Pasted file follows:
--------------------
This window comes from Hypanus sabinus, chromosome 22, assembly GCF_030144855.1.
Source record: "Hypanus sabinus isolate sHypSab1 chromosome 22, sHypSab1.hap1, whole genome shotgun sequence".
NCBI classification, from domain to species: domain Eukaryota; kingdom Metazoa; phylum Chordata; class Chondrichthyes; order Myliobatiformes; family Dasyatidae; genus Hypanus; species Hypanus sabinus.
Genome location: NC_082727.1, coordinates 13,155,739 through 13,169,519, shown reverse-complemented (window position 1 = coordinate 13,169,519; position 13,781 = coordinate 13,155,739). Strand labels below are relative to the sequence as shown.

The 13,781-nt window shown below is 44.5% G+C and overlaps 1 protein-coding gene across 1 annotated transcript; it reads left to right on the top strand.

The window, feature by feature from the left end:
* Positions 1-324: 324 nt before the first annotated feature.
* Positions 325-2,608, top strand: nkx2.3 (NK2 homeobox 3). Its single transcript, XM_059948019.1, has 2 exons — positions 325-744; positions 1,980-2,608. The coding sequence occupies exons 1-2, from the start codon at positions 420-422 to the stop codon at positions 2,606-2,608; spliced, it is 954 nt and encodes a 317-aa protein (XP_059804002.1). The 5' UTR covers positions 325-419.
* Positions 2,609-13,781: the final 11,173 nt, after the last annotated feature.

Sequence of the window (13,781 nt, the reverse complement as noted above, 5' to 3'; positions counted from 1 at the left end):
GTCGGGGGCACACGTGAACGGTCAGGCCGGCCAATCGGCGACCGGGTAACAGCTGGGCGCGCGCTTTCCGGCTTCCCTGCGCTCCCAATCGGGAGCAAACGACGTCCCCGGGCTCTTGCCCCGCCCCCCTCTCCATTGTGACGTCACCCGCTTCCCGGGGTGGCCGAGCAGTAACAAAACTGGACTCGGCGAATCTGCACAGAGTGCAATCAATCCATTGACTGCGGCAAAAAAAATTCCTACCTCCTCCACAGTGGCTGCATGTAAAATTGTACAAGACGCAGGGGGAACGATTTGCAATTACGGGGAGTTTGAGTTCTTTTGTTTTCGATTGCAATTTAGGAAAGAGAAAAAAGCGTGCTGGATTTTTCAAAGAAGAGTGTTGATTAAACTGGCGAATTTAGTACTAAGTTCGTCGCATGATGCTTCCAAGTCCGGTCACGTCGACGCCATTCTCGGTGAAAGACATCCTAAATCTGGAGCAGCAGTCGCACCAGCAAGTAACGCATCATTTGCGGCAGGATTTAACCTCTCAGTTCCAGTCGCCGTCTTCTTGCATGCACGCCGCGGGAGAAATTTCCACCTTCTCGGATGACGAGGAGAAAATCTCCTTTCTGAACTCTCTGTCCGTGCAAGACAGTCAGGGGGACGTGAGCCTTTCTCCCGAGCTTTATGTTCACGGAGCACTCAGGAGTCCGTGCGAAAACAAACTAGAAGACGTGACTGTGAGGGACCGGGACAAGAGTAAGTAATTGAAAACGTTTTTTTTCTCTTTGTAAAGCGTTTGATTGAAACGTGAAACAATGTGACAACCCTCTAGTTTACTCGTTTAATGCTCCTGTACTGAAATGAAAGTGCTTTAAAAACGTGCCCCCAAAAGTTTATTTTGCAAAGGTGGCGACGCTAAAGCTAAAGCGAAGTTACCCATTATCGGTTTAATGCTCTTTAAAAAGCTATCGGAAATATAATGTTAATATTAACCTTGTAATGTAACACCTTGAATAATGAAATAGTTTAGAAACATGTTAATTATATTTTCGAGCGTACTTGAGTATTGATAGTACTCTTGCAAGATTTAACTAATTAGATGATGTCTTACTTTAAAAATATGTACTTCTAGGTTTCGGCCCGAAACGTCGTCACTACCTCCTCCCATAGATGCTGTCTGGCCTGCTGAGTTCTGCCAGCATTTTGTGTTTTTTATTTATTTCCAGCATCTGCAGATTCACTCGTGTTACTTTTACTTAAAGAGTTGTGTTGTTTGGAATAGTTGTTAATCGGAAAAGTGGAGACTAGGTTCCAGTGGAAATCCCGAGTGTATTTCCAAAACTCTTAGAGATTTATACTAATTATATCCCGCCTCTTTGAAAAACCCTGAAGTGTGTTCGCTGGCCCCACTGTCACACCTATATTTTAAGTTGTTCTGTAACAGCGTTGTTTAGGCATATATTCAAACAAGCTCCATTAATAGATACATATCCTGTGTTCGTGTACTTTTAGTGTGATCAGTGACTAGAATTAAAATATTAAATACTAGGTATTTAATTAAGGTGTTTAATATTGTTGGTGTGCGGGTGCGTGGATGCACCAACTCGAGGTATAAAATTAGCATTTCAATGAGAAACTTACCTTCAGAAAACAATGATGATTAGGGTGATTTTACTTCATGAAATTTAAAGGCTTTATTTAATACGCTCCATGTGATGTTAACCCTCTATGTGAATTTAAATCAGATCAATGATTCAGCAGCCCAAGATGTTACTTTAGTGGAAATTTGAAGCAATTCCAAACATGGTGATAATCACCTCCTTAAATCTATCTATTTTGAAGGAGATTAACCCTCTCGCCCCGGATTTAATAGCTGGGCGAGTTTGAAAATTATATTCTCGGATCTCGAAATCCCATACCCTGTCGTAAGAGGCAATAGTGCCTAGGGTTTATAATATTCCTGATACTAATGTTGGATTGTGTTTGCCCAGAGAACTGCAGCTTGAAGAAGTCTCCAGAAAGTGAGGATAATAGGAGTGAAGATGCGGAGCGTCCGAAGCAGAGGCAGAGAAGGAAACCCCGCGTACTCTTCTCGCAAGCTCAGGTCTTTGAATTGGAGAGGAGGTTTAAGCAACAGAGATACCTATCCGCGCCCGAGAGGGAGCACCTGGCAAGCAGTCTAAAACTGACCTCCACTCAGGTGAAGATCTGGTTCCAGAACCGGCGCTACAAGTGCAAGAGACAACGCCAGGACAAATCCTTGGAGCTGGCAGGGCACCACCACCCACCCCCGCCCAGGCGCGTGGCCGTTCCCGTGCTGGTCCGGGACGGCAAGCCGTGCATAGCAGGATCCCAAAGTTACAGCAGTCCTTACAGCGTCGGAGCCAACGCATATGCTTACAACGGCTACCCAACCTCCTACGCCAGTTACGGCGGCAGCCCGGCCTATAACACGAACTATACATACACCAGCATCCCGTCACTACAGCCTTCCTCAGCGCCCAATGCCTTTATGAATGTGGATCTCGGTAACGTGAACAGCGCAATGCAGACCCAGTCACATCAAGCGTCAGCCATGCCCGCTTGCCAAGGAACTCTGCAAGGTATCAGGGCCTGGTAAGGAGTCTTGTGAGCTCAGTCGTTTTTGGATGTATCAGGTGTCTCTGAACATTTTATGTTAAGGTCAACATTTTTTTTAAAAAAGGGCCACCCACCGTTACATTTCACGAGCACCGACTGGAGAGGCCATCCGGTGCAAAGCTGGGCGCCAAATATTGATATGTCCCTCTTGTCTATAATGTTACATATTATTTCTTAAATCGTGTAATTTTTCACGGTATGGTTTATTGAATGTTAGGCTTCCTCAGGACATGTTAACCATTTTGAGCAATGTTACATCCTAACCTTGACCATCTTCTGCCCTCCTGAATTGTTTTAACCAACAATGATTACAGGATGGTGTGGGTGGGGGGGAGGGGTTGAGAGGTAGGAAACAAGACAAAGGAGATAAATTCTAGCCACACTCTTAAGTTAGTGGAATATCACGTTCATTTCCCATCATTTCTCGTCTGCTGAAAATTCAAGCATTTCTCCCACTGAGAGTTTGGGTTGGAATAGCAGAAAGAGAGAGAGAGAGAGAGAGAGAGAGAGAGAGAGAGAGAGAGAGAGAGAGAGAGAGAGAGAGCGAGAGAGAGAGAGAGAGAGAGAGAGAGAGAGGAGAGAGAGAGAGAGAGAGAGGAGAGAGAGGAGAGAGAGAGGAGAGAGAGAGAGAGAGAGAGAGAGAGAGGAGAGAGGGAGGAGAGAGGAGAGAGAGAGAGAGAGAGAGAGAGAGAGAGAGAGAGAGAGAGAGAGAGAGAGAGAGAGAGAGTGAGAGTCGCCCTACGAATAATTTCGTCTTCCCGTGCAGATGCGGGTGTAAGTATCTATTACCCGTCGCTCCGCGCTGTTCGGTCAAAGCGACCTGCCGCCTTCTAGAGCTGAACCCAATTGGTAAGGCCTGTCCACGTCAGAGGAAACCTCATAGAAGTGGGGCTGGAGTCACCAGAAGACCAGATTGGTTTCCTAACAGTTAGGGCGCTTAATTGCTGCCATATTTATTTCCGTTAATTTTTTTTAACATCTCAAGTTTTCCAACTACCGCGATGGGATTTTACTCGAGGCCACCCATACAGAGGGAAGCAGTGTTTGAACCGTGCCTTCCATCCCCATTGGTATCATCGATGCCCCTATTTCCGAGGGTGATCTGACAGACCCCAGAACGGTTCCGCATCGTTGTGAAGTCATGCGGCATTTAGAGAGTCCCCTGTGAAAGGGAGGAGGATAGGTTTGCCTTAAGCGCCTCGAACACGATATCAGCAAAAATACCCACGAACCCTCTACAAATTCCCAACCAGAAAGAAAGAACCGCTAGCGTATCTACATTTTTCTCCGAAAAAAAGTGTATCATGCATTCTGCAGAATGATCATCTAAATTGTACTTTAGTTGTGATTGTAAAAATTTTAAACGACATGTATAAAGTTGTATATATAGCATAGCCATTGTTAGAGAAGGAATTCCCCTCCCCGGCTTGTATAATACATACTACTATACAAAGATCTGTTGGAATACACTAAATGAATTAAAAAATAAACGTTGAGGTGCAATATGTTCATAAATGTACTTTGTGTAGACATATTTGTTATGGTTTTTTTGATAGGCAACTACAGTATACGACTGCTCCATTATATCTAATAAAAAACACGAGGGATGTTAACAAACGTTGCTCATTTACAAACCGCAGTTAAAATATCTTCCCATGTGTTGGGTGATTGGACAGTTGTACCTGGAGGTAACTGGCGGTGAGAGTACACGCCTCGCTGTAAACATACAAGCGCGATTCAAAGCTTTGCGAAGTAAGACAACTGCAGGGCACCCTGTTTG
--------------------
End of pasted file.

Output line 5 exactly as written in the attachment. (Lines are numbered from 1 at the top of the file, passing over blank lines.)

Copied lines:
The 13,781-nt window shown below is 44.5% G+C and overlaps 1 protein-coding gene across 1 annotated transcript; it reads left to right on the top strand.